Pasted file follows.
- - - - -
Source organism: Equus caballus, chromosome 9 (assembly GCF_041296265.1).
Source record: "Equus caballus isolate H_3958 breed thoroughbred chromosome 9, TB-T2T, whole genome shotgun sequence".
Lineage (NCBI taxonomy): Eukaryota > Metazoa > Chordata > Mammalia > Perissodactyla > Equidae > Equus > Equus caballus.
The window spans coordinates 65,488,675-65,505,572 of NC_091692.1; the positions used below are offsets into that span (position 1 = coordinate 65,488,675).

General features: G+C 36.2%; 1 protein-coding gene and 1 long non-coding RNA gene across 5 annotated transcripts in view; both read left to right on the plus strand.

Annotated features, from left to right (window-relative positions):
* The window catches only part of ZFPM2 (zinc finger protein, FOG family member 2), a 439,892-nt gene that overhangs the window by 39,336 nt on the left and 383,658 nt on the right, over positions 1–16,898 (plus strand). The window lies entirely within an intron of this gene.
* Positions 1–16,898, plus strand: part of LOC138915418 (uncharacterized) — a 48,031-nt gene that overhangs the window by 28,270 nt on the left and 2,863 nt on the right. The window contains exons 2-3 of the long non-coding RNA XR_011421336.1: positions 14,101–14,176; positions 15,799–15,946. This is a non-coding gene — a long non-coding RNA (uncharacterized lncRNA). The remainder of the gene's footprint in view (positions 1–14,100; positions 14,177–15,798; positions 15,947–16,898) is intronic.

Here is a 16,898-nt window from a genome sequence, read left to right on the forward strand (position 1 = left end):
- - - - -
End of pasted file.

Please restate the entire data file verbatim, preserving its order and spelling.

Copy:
Source organism: Equus caballus, chromosome 9 (assembly GCF_041296265.1).
Source record: "Equus caballus isolate H_3958 breed thoroughbred chromosome 9, TB-T2T, whole genome shotgun sequence".
Lineage (NCBI taxonomy): Eukaryota > Metazoa > Chordata > Mammalia > Perissodactyla > Equidae > Equus > Equus caballus.
The window spans coordinates 65,488,675-65,505,572 of NC_091692.1; the positions used below are offsets into that span (position 1 = coordinate 65,488,675).

General features: G+C 36.2%; 1 protein-coding gene and 1 long non-coding RNA gene across 5 annotated transcripts in view; both read left to right on the plus strand.

Annotated features, from left to right (window-relative positions):
* The window catches only part of ZFPM2 (zinc finger protein, FOG family member 2), a 439,892-nt gene that overhangs the window by 39,336 nt on the left and 383,658 nt on the right, over positions 1–16,898 (plus strand). The window lies entirely within an intron of this gene.
* Positions 1–16,898, plus strand: part of LOC138915418 (uncharacterized) — a 48,031-nt gene that overhangs the window by 28,270 nt on the left and 2,863 nt on the right. The window contains exons 2-3 of the long non-coding RNA XR_011421336.1: positions 14,101–14,176; positions 15,799–15,946. This is a non-coding gene — a long non-coding RNA (uncharacterized lncRNA). The remainder of the gene's footprint in view (positions 1–14,100; positions 14,177–15,798; positions 15,947–16,898) is intronic.

Here is a 16,898-nt window from a genome sequence, read left to right on the forward strand (position 1 = left end):